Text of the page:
Best book on the climber George Mallory

  • Thread starter Baldricks Batman
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B

Baldricks Batman

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#1
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Has anyone on arrse read either or both of these books I looking at reading about him and not sure which one to order as they both look good

51ce95HcWlL._SX311_BO1,204,203,200_[1].jpg
 
J

JWBenett

Guest
#3
" Because it's there" eh? According to mates in the know, it's Davis, he links these climbers to their experiences in the trenches and survivor guilt. Everest searchers thought Irvine lay somewhere along the Northeast Ridge. Mallory could have got to 28,000 ft even with what they were wearing back then, Burberry gabardine jackets and hobnail boots. And a sort of oxygen supply. I love this stuff and the 'third Pole'. Favourite reference is "Those Who Dared" (ed. Nelsson 2009) with first person accounts, news reports and obituaries. The Guardian has always been a good (that's all I read it for) source but Davis is meant to be superb, and I should have read it by now.
Everest Climbing Gear—Then and Now - Natonal Geographic
 
B

Baldricks Batman

Guest
#4
" Because it's there" eh? According to mates in the know, it's Davis, he links these climbers to their experiences in the trenches and survivor guilt. Everest searchers thought Irvine lay somewhere along the Northeast Ridge. Mallory could have got to 28,000 ft even with what they were wearing back then, Burberry gabardine jackets and hobnail boots. And a sort of oxygen supply. I love this stuff and the 'third Pole'. Favourite reference is "Those Who Dared" (ed. Nelsson 2009) with first person accounts, news reports and obituaries. The Guardian has always been a good (that's all I read it for) source but Davis is meant to be superb, and I should have read it by now.
Everest Climbing Gear—Then and Now - Natonal Geographic
Thanks for that ,that is the one i'm leaning towards ,..the Wildest dreams book seems more about his life and appears to not have much about his final climb ,...the second I wasn't sure if the WW1 bit would be a pointless sub plot ,but it seems a better choice .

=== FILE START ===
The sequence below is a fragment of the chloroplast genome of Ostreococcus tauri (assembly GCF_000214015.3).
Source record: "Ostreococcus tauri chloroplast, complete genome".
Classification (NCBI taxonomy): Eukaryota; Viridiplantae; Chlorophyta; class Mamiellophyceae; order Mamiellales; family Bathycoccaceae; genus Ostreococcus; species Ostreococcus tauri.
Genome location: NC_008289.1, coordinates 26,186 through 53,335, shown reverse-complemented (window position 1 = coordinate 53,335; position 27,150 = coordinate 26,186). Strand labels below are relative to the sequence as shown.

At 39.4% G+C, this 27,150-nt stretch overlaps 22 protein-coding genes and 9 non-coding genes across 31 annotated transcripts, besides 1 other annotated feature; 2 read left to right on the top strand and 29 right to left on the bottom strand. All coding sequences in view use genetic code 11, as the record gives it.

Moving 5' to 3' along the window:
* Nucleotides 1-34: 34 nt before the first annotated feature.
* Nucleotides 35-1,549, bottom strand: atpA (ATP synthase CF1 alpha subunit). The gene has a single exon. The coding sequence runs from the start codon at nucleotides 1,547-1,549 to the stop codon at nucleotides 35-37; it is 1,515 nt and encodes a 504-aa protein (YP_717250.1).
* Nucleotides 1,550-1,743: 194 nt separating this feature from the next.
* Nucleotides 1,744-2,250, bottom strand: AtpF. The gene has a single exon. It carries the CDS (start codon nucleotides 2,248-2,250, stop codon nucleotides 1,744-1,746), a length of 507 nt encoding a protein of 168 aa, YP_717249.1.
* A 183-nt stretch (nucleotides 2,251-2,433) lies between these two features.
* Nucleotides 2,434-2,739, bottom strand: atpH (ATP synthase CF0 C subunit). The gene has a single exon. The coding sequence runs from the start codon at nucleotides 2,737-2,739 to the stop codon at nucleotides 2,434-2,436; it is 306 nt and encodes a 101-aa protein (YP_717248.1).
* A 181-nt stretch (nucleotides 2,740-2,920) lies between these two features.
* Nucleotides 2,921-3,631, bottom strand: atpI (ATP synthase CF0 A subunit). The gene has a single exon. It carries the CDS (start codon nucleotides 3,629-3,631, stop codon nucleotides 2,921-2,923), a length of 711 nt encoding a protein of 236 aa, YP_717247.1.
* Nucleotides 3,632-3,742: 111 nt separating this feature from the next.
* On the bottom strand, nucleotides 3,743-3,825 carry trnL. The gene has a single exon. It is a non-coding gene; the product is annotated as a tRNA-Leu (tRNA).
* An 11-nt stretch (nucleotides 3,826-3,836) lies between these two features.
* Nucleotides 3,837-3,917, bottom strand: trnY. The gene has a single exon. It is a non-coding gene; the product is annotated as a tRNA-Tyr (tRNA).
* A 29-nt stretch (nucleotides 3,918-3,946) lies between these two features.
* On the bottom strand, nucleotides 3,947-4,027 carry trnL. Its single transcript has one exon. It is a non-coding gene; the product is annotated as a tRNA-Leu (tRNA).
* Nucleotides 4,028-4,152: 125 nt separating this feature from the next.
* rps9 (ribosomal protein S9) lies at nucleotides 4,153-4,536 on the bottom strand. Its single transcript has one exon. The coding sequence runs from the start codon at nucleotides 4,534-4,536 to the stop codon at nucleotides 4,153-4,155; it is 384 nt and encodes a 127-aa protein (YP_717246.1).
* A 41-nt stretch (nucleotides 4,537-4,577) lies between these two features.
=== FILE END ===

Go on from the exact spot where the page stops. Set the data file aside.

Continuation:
FORMER_FYRDMAN

LE
Book Reviewer
#6
#8
George Mallory's brother was one Trafford Leigh Mallory, arch crabfat and also killed in the mountains when his Avro York failed to clear the Alps on the way to India in 1945.
 
#10
I have on my book case:

Anker, C. and Roberts, D. (1999): The Lost Explorer, Finding Mallory on the Mountain, New York, Simon & Schuster.

It is not a big book, a mere 180 pages, but a very good read.
 
#11
I have "Into The Silence" on my bookshelf and can recommend it. The book puts the 3 British attempts on Everest between the wars into the context of being post-WW1 and the effect that war had on the participants. It is not a biography of Mallory. It gives quite a bit of space to the international politics that were prevailing at the time as well as the background of the climbers. It also looks closely at the "boys own adventures" style of leadership that infused the attempts which led to the exclusion of one of the most capable climbers who had proven the value of supplementary oxygen on the second attempt. My most profound memory of the book though is the sense of deepening disaster as the author recounts the third and final attempt. It is well worth reading.
 

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